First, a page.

Inflation Now to Hit Target This Year, Chancellor Says

Inflation forecasts bundled in by the chancellor as part of 'good news' on GDP. But this forecast is at odds with the Bank of England's expectations

James Gard 6 March, 2024 | 1:58PM
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Jeremy Hunt

Inflation is now expected to drop below the Bank of England's 2% target in the coming months, the chancellor said today in his Budget speech.

Published by the Office for Budget Responsibility, this forecast is at odds with the Bank's own February forecasts, which said inflation would rise towards the end of 2024, before hitting target in 2025.

Politically, it could also be seen to put pressure on the Bank and its Monetary Policy Committee to cut interest rates sooner. Its next meeting is this month.

The inflation forecast was introduced early on in Jeremy Hunt's speech, but he revisited Britain's economic prospects in a later part of statement too. Inflation is expected to fall and growth is expected to higher than forecast at the autumn statement in November 2023.

UK in Recession Last Year

While official data shows the UK fell into a technical recession – two successive quarters of negative economic growth – at the end of the 2023, the OBR is forecasting growth of 0.8% for 2024 as a whole. This full-year forecast may obscure the short-term weakness at the start of the year.

But GDP is forecast to then rise in 2025 to 1.9%, significantly higher than expected in November, followed by an increase of 2.2% in 2026. 2024, 2025 and 2026 GDP forecasts were 0.7%, 1.9% and 2% in the autumn statement. But 2027 and 2028 GDP forecasts are lower than those made four months ago.

It's worth saying these forecasts are subject to change. A year ago the chancellor said the UK would swerve a technical recession in 2024, an assessment that was backed by OBR forecasts. In the Autumn Statement in November, Hunt then relayed the OBR's forecast that inflation would not, in fact, hit the 2% target until 2025.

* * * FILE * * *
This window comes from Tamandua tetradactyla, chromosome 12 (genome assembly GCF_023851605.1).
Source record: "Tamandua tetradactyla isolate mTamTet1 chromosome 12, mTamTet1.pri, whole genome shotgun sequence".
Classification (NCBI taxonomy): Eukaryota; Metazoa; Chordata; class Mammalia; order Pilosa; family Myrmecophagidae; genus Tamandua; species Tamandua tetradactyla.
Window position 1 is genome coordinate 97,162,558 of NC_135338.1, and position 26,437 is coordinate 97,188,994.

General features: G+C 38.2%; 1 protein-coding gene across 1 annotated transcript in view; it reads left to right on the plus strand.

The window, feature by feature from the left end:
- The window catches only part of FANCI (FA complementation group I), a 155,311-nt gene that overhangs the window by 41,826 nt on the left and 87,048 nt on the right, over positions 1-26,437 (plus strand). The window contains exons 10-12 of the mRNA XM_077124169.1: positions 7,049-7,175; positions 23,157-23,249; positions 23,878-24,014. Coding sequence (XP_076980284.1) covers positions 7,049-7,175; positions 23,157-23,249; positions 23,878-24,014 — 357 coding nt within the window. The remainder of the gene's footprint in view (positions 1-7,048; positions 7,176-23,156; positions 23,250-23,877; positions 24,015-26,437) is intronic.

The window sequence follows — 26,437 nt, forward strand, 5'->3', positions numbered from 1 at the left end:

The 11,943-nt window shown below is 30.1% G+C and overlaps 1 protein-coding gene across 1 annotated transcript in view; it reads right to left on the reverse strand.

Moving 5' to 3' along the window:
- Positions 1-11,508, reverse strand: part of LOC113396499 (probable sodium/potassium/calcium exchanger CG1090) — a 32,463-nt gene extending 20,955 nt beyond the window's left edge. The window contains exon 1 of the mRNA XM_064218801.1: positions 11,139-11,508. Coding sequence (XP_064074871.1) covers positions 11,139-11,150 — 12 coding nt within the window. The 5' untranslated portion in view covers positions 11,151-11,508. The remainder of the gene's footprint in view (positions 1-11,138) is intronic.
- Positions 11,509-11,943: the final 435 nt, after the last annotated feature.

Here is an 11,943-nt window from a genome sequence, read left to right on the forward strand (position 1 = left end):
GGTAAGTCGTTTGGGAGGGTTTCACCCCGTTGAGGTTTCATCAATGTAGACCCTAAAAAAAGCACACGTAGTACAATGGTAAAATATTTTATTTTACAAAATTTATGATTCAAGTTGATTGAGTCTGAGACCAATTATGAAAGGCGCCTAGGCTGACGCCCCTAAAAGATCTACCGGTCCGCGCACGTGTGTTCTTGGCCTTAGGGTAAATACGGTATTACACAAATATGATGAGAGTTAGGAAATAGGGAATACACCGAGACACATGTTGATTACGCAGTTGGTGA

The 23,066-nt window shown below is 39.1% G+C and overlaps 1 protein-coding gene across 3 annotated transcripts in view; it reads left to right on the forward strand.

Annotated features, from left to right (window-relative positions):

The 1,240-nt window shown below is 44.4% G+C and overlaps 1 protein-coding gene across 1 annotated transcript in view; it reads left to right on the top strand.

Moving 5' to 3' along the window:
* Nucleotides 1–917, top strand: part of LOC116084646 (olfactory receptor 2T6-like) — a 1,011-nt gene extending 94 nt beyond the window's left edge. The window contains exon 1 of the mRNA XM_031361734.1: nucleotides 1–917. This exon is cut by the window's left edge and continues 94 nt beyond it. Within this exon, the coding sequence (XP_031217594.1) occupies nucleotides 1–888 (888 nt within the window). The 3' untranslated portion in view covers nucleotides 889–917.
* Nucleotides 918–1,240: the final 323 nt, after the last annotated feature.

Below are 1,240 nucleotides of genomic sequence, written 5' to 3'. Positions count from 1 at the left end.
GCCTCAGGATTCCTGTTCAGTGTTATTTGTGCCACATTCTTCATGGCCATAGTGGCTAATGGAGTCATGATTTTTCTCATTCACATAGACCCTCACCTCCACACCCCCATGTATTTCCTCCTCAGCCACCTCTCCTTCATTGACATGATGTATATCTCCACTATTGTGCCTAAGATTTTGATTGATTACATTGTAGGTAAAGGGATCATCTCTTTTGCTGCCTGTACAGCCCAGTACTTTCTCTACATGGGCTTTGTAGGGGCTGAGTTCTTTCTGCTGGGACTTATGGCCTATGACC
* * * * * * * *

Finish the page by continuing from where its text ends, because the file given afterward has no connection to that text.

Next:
Upcoming UK Economic Data:

• Unemployment rate and change (January), March 12;
• UK GDP year on year (January), March 13;
• Inflation (February), March 20;
• Bank of England meeting, March 21.

British Workers are Missing

As the UK approaches the end of its first business quarter, the overall economic picture is mixed; our dominant service sector is still expanding, according to the latest PMI data; unemployment is at multi-decade lows; and wage growth is still buoyant.

But a large chunk of the older workforce is missing or ill following Covid-19. This is troublesome for policymakers tasked with funding the State Pension and its triple-locked commitment to raising payments by the higher of inflation, wages, or 2.5%.

In terms of GDP growth, the UK economy is in worse health than before the financial crisis of 2008 and before the pandemic, which itself triggered a wave of public spending. Low interest rates for a large part of that period have cushioned the blow for many workers and consumers, allowing cheap credit and mortgages. But external factors have also made a big impact, including the Ukraine-Russia war, Brexit and the global pandemic.

The Bank of England next meets to decide interest rates on March 21.

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James Gard

James Gard  is senior editor for


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